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Re: Steel Moment Frame Connections

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Hello Bruce:

Thank you for your reply on this subject.

> We do lots of large residential construction, and almost all of our
projects
>have steel moment frames.  We do not rely on the fancy connections
developed
>for large building frames because I'm not convinced that the small frames
(W8,
>W10, W12) have the same weld problems with heat-effected zones, through-
>thickness, etc.  >

I once inquired about this and I got a reply from a SAC affilliate who lead
me to beleive that small frames should not have different connection
requirements than the bigger frames and that there were in fact some small
frame connection falures in Northridge. Maybe this has changed, but again it
would be reassuring to see more information on this subject. Your approach
seams very reasonable to me. I am unware of the Rw=2.67. for projects in San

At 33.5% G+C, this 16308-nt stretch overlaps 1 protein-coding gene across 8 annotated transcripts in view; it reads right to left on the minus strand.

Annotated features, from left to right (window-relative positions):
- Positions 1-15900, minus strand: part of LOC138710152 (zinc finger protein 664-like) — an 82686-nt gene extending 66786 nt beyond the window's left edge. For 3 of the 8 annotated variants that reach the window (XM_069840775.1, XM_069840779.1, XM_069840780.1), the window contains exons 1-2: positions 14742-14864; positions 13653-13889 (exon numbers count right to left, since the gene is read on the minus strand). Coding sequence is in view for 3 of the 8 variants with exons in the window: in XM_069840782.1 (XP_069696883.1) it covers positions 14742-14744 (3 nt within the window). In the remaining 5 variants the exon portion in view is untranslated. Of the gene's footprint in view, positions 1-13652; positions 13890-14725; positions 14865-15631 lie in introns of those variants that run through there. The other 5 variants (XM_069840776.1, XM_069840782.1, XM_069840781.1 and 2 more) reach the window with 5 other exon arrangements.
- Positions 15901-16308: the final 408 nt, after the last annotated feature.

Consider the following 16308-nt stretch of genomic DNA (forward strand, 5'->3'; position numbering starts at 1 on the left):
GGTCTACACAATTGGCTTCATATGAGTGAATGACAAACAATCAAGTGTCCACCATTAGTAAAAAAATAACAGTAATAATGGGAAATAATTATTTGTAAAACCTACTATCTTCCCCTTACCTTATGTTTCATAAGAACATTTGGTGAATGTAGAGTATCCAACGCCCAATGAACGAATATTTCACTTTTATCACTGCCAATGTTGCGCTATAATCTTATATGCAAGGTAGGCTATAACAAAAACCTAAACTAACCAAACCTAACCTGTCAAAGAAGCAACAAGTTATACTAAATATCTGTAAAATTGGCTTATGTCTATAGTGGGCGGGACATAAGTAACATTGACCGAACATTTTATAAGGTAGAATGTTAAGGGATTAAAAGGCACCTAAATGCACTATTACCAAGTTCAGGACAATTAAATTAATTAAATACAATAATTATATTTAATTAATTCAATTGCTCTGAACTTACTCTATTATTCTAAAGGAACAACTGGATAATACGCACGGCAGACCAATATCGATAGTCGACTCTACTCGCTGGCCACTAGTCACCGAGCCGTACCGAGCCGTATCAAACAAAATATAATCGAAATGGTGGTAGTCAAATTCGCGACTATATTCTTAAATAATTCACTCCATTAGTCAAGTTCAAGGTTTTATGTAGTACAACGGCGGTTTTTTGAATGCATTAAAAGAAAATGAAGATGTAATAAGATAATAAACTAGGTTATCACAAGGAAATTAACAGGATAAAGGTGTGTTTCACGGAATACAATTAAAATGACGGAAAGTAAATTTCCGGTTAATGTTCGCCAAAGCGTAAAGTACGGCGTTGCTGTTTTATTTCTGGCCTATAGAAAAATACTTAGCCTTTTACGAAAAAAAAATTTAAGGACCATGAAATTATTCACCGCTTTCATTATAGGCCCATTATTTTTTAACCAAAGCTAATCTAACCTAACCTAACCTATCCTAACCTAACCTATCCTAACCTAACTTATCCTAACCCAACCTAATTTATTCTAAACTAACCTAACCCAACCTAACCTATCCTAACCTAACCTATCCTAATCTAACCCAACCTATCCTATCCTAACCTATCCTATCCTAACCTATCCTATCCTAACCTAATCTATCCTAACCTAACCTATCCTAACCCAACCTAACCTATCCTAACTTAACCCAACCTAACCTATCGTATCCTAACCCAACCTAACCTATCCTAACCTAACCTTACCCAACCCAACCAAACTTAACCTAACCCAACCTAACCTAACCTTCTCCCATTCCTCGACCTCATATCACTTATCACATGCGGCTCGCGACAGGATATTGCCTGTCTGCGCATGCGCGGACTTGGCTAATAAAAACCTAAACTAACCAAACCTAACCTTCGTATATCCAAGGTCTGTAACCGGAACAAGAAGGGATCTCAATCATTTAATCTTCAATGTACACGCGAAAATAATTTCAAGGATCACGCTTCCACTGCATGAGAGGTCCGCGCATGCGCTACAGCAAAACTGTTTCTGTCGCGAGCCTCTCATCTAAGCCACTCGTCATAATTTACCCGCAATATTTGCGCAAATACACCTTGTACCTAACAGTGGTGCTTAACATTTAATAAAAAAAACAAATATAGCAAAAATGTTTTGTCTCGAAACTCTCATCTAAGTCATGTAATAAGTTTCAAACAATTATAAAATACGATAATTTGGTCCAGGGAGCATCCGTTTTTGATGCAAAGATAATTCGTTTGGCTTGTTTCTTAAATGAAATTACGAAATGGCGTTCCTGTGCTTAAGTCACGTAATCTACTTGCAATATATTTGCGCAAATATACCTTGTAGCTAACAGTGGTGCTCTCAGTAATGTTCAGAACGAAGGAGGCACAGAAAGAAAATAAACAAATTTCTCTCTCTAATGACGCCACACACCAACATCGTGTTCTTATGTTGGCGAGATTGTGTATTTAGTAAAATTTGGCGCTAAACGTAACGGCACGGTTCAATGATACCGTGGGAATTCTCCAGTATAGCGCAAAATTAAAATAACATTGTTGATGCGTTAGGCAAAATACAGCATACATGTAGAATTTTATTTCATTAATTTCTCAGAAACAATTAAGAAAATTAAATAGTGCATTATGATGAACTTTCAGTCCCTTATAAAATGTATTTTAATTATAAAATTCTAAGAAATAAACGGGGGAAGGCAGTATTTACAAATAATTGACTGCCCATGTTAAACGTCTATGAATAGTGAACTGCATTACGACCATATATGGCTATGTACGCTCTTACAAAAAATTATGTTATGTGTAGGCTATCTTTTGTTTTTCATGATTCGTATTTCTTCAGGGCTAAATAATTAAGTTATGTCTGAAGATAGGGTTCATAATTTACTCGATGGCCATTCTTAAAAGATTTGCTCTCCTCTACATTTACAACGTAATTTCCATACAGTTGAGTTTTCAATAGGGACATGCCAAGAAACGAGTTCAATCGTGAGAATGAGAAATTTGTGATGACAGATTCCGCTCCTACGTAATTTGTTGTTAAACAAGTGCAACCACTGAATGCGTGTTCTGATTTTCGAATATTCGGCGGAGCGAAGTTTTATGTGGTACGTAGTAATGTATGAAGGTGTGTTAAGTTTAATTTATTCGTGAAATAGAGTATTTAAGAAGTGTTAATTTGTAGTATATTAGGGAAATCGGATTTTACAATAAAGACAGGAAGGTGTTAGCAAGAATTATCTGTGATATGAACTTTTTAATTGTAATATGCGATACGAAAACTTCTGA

Francisco. I did the same thing for the first post Northridge frame I worked
on based on an Rw=2. (Drift did not govern on that one)

Regards,

Jeff Smith

>We design all of our steel frames as Ordinary Frames.  Since the majority
of
>our buildings already have shear walls, the use of an Rw=6 is not a penalty
>for the frame.  In order to satisfy the LA City requirement that the OMRF
>connections resist a load based on Rw=2.67, we design the frame members for
>stresses based on a multiplier of 2.25 (Rw=6 / Rw=2.67) in all load
>combinations.  If the frame members satisfy this high load demand, then we
>conclude that we can use standard pre-Northridge full-pen butt-welded
flange
>and bolted shear tab moment connections without cover plates, dogbones or
the
>like.  We do require that the backup bars be removed, even though the City
>doesn't because we feel this is good practice.  It should be noted that we
>check the drift requirements for the frame based on Rw=6 (the Code loads)
not